SAN DIEGO - Images of Cole Hamels in red pinstripes flashed Monday afternoon on a TV behind Ruben Amaro Jr. in the Phillies' sixth-floor hotel suite that doubles as team headquarters this week. Network analysts dealt Hamels to Boston during a "Create-a-Trade" segment.

Amaro turned around. The embattled general manager chuckled.

"We did it," he said. "It's done."

Welcome to baseball's annual winter meetings, a convention that doubles as fantasy wonderland for some. But for Amaro, it is a sensitive time. He defended his strategy - often assailed by anonymous executives - and maintained that the Phillies have not made unreasonable trade demands for their veteran players.

"That's a bunch of malarkey as far as I'm concerned," Amaro said. "Frankly, we've done very little asking; we've done a lot of listening. That's why that strikes me as interesting that people would say that."

When asked whether he could make a trade this week, Amaro said, "No idea." His entire roster is available; other teams have balked so far.

"We have pretty good players," Amaro said. "Everybody kind of thinks we don't have good players, but we have some of the best middle-of-the-infield players . . ."

Those players, Chase Utley and Jimmy Rollins, have full no-trade rights and expect to remain in Philadelphia.

"But we had an outstanding rightfielder this year," said Amaro, who referenced Marlon Byrd. "Everybody is kind of in play."

His prized possession, Hamels, is baseball's favorite trade rumor. That chatter could gain some focus once free agent Jon Lester - described by Amaro as "a little bit of a linchpin" - signs. Lester could sign with a team "no later than" Tuesday, reported Monday. The Red Sox, Cubs, Dodgers, and Giants are all rumored to have interest in the lefthander. Those teams have identified Hamels as a backup plan.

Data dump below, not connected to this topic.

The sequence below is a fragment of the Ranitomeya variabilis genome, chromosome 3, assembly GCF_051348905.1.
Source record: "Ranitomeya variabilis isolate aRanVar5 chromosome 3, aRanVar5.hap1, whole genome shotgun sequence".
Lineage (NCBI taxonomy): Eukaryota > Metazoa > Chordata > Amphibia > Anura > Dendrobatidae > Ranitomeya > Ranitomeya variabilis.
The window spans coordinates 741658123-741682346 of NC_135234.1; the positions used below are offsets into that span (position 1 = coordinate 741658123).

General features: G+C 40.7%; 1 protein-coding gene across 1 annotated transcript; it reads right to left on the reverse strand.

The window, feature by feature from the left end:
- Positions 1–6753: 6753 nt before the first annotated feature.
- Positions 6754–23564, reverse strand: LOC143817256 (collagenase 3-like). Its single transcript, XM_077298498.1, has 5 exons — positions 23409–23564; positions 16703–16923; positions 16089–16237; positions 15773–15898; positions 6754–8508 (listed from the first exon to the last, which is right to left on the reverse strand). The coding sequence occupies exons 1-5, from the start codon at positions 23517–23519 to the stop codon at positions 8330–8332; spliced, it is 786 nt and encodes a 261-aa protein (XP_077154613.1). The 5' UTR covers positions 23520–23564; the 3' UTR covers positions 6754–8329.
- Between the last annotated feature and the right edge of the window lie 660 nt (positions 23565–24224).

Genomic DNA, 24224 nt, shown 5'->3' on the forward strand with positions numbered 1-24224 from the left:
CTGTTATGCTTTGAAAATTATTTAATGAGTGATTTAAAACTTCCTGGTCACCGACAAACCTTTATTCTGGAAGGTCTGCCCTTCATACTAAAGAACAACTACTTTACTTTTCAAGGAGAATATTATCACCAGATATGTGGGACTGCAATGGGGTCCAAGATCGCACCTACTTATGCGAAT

The Phillies, Amaro said, have monitored the Lester sweepstakes in preparation for the corresponding shuffle. They have done extensive background work on Boston and Los Angeles prospects, according to two sources with knowledge of the situation. If San Francisco signs Lester, that would leave three powerful teams seeking an ace pitcher. With more competition for Hamels, Amaro has a better chance at extracting top prospects.

"Some people think we're feeling pressured and have to do something," Amaro said. "That's not how we're going to operate. I think it's important to change some things around. We don't have to do it if it's going to be detrimental to us. It's not going to be helpful."

Their best match in a Hamels deal could be with the Dodgers, according to a handful of executives and scouts polled Monday. All teams are reluctant to deal elite prospects, but Boston is said to be especially stingy. The Phillies, desperate for outfield reinforcements, could target outfielder Joc Pederson in a trade with Los Angeles.

The Dodgers could team Hamels with Clayton Kershaw and Zack Greinke to form the game's most powerful rotation trio. Andrew Friedman, unable for years in Tampa Bay to make this type of trade, could make his first big splash as Dodgers president of baseball operations by obtaining Hamels.

Then again, there are other pitchers available through free agency and trades at a lesser cost. Amaro said he was confident there can be significant change for the Phillies, which he mandated in September. There were "three or four" trades on the table Monday, but none to his liking. What if there is never an offer appealing enough to Amaro?

"That's not something I really think about that much," he said.